John L. Kennedy Republican March 4, 1905 – March 3, 1907 59th
  Gilbert M. Hitchcock Democratic March 4, 1907 – March 3, 1911 60th
61st
  Charles O. Lobeck Democratic March 4, 1911 – March 3, 1919 62nd
63rd
64th
65th
  Albert W. Jefferis Republican March 4, 1919 – March 3, 1923 66th
67th
  Willis G. Sears Republican March 4, 1923 – March 3, 1931 68th
69th
70th
71st
  H. Malcolm Baldrige Republican March 4, 1931 – March 3, 1933 72nd
  Edward R. Burke Democratic March 4, 1933 – January 3, 1935 73rd
  Charles F. McLaughlin Democratic January 3, 1935 – January 3, 1943 74th
75th
76th
77th
  Howard Buffett Republican January 3, 1943 – January 3, 1949 78th
79th
80th
  Eugene D. O'Sullivan Democratic January 3, 1949 – January 3, 1951 81st
  Howard Buffett Republican January 3, 1951 – January 3, 1953 82nd
  Roman Hruska Republican January 3, 1953 – November 8, 1954 83rd Resigned after being elected to the US Senate
  Jackson B. Chase Republican January 3, 1955 – January 3, 1957 84th Retired
  Glenn Cunningham Republican January 3, 1957 – January 3, 1971 85th
86th
87th
88th
89th
90th
91st
Lost renomination
  John Y. McCollister Republican January 3, 1971 – January 3, 1977 92nd
93rd
94th
Retired to unsuccessfully run for U.S. Senate
  John J. Cavanaugh Democratic January 3, 1977 – January 3, 1981 95th
96th
Retired
  Hal Daub Republican January 3, 1981 – January 3, 1989 97th
98th
99th
100th
Retired to unsuccessfully run for U.S. Senate (Defeated in Primary)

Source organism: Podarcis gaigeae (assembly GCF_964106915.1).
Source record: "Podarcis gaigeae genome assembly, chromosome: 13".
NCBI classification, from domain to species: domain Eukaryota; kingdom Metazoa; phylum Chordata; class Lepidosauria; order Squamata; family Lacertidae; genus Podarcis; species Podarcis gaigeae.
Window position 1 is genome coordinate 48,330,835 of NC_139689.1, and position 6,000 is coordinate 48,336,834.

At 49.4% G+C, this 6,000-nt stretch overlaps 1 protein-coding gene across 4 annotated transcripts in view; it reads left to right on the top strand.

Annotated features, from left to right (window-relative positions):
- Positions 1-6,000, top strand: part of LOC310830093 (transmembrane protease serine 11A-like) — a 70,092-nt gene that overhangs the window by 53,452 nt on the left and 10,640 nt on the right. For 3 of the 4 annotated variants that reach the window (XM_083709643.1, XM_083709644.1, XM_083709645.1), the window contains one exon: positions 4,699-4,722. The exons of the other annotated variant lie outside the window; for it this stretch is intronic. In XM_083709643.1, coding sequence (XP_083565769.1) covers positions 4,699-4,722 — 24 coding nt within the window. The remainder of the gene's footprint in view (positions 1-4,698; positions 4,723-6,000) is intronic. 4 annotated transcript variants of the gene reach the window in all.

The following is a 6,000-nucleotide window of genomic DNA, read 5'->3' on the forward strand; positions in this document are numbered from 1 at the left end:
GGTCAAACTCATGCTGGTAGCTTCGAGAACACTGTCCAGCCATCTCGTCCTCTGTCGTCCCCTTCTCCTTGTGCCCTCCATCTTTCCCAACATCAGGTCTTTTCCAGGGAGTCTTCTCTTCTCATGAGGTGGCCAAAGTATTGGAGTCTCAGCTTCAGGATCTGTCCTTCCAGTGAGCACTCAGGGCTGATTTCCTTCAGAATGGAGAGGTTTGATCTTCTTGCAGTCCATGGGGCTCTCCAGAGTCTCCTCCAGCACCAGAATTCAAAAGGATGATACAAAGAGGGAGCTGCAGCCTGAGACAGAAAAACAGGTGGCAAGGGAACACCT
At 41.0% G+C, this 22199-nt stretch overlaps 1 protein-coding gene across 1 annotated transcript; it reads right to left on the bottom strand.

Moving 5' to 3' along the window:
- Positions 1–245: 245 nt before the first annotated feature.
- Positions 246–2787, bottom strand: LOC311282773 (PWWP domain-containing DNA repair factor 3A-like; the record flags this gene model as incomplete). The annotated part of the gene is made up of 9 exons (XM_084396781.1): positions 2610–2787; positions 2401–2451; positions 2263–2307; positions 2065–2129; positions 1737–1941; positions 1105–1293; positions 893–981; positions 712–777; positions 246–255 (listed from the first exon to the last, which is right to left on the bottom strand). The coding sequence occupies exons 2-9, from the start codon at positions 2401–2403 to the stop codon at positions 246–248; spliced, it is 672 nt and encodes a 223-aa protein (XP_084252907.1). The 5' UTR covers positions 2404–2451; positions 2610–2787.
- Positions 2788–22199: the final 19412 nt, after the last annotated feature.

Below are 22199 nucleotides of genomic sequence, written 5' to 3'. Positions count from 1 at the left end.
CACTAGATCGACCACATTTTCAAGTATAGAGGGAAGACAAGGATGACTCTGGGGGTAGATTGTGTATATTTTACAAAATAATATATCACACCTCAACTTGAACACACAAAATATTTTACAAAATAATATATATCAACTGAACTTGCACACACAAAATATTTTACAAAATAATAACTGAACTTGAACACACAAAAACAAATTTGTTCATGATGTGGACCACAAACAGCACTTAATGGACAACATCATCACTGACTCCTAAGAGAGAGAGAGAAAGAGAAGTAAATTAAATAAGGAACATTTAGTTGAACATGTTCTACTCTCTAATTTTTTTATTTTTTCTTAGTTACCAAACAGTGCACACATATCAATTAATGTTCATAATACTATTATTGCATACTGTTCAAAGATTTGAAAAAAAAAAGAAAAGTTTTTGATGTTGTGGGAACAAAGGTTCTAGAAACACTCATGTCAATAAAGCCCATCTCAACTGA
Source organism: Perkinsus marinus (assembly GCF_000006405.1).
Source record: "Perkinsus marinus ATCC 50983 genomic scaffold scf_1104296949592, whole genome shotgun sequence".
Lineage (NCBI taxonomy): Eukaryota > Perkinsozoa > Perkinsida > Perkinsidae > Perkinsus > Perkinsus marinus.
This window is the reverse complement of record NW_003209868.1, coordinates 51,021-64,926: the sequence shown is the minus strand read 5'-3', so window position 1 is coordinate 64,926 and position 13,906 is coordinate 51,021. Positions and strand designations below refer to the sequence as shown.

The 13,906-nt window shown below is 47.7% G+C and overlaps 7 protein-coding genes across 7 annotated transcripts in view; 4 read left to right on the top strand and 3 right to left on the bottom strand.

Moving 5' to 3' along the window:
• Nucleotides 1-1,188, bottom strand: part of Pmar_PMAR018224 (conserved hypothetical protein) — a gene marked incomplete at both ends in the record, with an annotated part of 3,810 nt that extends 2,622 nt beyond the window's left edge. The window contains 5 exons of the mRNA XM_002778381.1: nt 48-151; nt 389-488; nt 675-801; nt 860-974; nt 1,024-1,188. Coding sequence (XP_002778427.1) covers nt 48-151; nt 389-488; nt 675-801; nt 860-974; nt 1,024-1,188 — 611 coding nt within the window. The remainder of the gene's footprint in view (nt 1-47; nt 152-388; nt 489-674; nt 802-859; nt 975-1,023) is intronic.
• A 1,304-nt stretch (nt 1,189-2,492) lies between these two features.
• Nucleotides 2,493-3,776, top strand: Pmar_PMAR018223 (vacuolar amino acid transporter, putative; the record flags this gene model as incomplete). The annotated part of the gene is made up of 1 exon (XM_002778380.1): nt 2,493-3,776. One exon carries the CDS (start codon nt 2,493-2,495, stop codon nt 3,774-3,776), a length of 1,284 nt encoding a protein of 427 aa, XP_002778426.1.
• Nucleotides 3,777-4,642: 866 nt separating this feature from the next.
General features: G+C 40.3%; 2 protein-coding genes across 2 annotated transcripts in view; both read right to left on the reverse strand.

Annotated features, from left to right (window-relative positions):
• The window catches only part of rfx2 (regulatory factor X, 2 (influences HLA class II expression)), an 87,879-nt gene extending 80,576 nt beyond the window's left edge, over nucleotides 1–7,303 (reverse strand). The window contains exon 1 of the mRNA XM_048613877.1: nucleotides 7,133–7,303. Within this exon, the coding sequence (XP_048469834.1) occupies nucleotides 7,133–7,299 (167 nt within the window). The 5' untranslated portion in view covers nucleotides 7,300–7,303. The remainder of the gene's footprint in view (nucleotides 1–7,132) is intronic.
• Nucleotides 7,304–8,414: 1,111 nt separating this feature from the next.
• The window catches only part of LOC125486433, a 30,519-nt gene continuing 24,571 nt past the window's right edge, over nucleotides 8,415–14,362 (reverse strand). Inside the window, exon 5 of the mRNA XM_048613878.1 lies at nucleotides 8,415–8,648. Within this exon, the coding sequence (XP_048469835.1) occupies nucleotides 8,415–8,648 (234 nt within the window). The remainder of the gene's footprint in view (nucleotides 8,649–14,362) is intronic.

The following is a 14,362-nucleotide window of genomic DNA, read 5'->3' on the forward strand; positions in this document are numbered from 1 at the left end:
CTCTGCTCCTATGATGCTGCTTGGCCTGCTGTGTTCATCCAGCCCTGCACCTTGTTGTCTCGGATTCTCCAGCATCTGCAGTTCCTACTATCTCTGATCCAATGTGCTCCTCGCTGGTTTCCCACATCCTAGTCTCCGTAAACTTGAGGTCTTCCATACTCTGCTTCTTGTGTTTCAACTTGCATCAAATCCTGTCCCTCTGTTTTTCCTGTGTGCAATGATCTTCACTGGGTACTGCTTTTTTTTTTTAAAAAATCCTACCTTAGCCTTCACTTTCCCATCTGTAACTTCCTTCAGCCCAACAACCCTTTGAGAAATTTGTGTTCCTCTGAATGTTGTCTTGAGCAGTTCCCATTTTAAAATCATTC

Peter Hoagland Democratic January 3, 1989 – January 3, 1995 101st
102nd
103rd
Defeated
  Jon L. Christensen Republican January 3, 1995 – January 3, 1999 104th
105th
Retired to unsuccessfully run for Governor (Defeated in Primary)
  Lee Terry Republican January 3, 1999 – January 3, 2015 106th
107th
108th
109th
110th
111th
112th
113th
Defeated
  Brad Ashford Democratic January 3, 2015 – January 3, 2017 114th Defeated
  Don Bacon Republican January 3, 2017 – Present 115th
116th

Election results from presidential racesEdit

Historical district boundariesEdit

 
2003 - 2013

See alsoEdit

ReferencesEdit

  1. ^ https://www.census.gov/mycd/?st=31&cd=02
  2. ^ "Partisan Voting Index – Districts of the 115th Congress" (PDF). The Cook Political Report. April 7, 2017. Retrieved April 7, 2017.
  3. ^ Curry, Tom (2008-11-02). "Is Obama-Terry the winning ticket in Omaha?". MSNBC. Retrieved 2008-11-20. If the national electoral vote tally is close, then the one electoral vote in Omaha would loom large. But with Obama apparently ahead in competitive states such as Virginia, the presidency may not hinge on Omaha's vote.
  4. ^ a b c Staff reporter (2008-11-14). "Obama wins 1 of Nebraska's electoral votes". AP. Retrieved 2009-10-17. (Archived by WebCite at https://www.webcitation.org/5kaEXuAwS)
  5. ^ Walton, Don (2012-11-07). "Romney wins 2nd District electoral vote". Lincoln Journal Star. Retrieved 2012-11-07. Republican nominee Mitt Romney appeared to have won the battle for Nebraska's only competitive presidential electoral vote Tuesday night. [...] Romney held comfortable leads in both the 1st District, which includes Lincoln, and the vast 3rd District, as well as statewide. (Archived by WebCite at https://www.webcitation.org/6Bzdk9RLy)
  6. ^ Schulte, Grant (May 27, 2011). "Nebraska Redistricting Maps Approved". AP. Retrieved August 10, 2012.

External linksEdit